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Faith provides a lifeline in times of trouble
Church in the Bay - Media Release in the Herald: 1 June 2020
The national lockdown in South Africa, which enters Level 3 today, can be seen as a kind of test our country needs in order to focus on what really matters to society and in our personal lives. Back to News Index
One Biblical reason for trials has always been to expose what is in a person’s heart or to test the quality of a person’s decision or, as far as our nation is concerned, the quality of our social compact.
Pressure has a way of revealing what is hidden behind the façade of public display.
The stresses brought on by the lockdown have exposed to many how vulnerable our own financial strength and planning is: how fickle dependence on employment or the success of business can be; or how a person’s livelihood can be stripped away by a force bigger than they can control.
While philosophically, and introspectively, this observation may be true, the practical reality of it goes much deeper.
There is more than financial stability to a of loss of income. It affects that provider’s peace of mind, self-esteem and violates a person’s dignity to the extent that we can no longer be the woman or man we set out to be, and we see ourselves as letting down those who depend on us.
But such personal trouble fades in the face of the prospect of having no food and no means to provide it.
The ripple effect of the loss of income is almost endless and does not even stop at death, because loss of life leaves the surviving loved-ones with grief and bereavement that will plague them for years to come.
And when grief has become tolerable years later, those families will have to live with the missing, the emptiness, the questions that cannot be answered and the trials and growing pains that come with having started over and doing things differently.
It is at times like this – when powers beyond our control (the Covid-19 pandemic and the political response) plunges us into a downward spiral – that faith in the Lord God of heaven and earth becomes a life-line for many who espouse faith.
And not only does prayer and faith become a lifeline in the sense of an emotional pillar, but calling on God in crisis produces real results.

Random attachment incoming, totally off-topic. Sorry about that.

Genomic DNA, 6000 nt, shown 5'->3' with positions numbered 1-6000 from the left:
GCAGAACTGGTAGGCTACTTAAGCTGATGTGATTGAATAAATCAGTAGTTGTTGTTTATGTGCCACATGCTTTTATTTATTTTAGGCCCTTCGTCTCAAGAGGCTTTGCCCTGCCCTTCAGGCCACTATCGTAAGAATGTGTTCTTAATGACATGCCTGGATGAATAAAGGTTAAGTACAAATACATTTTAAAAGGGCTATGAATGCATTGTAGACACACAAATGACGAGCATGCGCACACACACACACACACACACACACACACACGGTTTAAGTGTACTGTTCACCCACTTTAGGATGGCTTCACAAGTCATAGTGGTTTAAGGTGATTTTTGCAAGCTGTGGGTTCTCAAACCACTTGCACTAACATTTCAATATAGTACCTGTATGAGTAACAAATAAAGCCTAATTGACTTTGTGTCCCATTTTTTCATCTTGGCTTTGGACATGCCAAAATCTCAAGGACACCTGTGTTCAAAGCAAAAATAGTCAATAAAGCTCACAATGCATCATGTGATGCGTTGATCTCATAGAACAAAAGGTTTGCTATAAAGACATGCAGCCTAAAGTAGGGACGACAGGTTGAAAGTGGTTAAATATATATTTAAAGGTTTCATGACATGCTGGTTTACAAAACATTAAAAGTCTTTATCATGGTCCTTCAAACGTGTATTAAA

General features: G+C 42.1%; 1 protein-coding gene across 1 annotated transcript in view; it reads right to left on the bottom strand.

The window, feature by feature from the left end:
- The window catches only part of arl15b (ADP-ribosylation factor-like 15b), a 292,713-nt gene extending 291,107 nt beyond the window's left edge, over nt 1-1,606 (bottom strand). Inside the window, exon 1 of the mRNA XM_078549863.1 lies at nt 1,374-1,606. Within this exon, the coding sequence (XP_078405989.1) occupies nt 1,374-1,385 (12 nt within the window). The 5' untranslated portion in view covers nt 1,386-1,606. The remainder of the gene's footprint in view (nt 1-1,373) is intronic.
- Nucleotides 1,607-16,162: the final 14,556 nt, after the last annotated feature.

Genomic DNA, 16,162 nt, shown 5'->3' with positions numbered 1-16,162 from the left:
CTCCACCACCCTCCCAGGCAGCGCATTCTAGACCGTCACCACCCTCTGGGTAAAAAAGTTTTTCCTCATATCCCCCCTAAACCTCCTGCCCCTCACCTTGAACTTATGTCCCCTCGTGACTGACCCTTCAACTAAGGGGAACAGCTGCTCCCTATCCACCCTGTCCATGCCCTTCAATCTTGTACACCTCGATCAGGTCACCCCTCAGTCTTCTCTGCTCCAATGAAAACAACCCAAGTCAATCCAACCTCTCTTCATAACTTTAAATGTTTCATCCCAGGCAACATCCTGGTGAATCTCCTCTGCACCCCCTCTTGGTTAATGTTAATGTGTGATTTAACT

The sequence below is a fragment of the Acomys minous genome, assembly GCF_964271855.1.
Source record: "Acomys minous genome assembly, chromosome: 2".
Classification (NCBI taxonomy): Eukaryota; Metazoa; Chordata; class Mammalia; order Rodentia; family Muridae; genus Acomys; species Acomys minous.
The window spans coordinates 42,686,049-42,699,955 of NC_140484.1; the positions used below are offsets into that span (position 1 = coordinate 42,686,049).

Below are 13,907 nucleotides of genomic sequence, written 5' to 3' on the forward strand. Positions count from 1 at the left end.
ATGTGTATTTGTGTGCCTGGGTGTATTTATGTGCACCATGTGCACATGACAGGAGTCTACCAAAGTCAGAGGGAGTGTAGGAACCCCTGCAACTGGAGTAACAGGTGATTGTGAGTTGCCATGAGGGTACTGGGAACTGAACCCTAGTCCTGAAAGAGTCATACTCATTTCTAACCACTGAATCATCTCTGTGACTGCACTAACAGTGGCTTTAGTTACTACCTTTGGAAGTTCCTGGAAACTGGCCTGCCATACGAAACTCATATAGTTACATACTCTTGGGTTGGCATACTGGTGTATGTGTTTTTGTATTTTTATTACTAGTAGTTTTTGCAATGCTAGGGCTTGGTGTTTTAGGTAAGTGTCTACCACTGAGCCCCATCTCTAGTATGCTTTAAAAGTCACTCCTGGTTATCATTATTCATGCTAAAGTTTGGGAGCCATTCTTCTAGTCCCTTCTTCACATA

And it is in such pressing situations where one discovers the very real presence of God and His power to turn things around.
This lockdown also exposed to the nation what goods and services are actually essential – and not necessarily only what was legally allowed.
But even more so, it has exposed the glaring reality of essential services that were not allowed.
My mother had been a nurse all her life and I recall that she had twice been pricked with an HIV-infected needle in the course of her work.
They have protocols that they follow when that happens and the rigorous treatment she received following these incidents have left her thankfully unaffected by the virus.
But talk about putting your life on the line!
There are many others, including security personnel and retail staff who are risking their lives to provide the services we need during the lockdown.
But the exponential climb in counselling needs, as recorded by the national emergency line and the spate of domestic violence throughout the nation during this Lockdown have exposed the dire need for a service that had always been part of the fabric of any community and every society in South Africa – and that is the ministry of a pastor.
Proactive and reactive pastoral care services had always provided families with a buffer in times of internal friction.
Be it friction between spouses or parents and children, or even just to encourage during a time of fear and stress.
In many of our communities the absence of these ministries during the lockdown was evident in the looting, riots, rise in abuse cases, and rise in social resistance to illogical regulations – the buffer was gone!
And at this point we need to recognise and commend the religious leaders and pastors who found ways to obtain permits in order to visit families and people in distress in order to provide spiritual and physical care.
The General Household Survey of 2013, by Statistics SA, showed that 84.2% of our population affiliates in some way with the Christian faith.
And as a mostly Christian nation or as a nation of faith, people need their faith community and spiritual support, not just because spiritual leaders can give it, but because the people demand it.
It is my sincere prayer that our collective eyes will be opened to the needs exposed by our national lockdown.
And that those in power will truly appreciate, on the level of regulatory provisions under the State of National Disaster, the role of religious leaders in the social harmony and peace in our nation.
And we do it by providing care for individuals, families and whole communities.
God has entrenched Himself in our nation, and He has done so through His church.
Life and history should teach us that in times of trouble, you should never shun those foundational support structures that had carried you before the trouble started and that will still be there when the trouble is over.
With that said, let me conclude by saying: The church is here to stay.
And the people need us to be present in times of trial!
This is not a request: it is a statement of fact, borne out by the visible impact that the church has in communities in which it is active.
Pastor Alain Walljee
Bay Christian Church
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